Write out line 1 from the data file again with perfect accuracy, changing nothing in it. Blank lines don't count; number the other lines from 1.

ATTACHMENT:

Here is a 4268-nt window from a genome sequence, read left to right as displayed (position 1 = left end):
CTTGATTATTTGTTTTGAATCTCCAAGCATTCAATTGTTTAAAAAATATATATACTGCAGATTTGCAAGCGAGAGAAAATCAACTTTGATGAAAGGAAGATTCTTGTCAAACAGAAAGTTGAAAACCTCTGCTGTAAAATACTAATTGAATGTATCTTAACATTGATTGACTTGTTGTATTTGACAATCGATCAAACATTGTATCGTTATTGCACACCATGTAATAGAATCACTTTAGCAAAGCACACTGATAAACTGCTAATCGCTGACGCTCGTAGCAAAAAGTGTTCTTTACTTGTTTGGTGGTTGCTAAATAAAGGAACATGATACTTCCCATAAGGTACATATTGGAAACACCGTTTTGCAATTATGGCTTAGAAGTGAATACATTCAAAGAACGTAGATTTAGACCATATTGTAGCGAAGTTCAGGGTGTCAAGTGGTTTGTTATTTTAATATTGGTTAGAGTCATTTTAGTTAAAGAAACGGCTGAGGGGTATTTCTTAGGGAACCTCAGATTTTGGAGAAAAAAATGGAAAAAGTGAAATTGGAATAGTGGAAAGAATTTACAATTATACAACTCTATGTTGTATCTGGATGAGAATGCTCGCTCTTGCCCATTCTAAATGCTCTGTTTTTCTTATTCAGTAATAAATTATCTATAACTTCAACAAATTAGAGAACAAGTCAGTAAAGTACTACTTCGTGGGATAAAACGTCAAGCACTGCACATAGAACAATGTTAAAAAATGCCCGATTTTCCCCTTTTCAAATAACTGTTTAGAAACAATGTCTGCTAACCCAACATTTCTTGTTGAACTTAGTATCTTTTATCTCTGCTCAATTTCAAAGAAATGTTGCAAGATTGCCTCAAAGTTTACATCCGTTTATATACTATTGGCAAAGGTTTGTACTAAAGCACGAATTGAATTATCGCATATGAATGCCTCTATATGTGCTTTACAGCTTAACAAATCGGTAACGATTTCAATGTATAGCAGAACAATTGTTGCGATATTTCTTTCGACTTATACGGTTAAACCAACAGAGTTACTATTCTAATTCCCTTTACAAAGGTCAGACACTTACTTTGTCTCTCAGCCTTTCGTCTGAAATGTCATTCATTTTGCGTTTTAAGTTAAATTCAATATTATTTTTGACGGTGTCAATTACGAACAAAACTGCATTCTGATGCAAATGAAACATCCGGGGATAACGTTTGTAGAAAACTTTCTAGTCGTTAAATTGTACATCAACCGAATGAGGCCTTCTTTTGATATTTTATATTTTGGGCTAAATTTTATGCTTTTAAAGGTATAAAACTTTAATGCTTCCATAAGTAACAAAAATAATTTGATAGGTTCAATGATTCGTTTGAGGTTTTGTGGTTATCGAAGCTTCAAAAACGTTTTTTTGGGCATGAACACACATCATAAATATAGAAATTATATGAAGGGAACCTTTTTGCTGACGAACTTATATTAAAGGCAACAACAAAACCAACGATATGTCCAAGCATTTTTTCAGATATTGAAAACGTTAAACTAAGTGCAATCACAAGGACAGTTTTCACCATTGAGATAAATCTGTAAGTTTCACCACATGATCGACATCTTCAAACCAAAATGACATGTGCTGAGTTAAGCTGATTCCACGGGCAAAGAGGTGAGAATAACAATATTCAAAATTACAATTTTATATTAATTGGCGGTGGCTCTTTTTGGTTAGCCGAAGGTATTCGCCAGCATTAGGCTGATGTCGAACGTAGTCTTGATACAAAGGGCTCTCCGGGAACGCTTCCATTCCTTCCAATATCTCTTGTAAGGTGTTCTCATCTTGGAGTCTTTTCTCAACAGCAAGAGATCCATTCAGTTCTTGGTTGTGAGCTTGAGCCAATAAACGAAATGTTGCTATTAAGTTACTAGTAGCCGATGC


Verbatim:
Here is a 4268-nt window from a genome sequence, read left to right as displayed (position 1 = left end):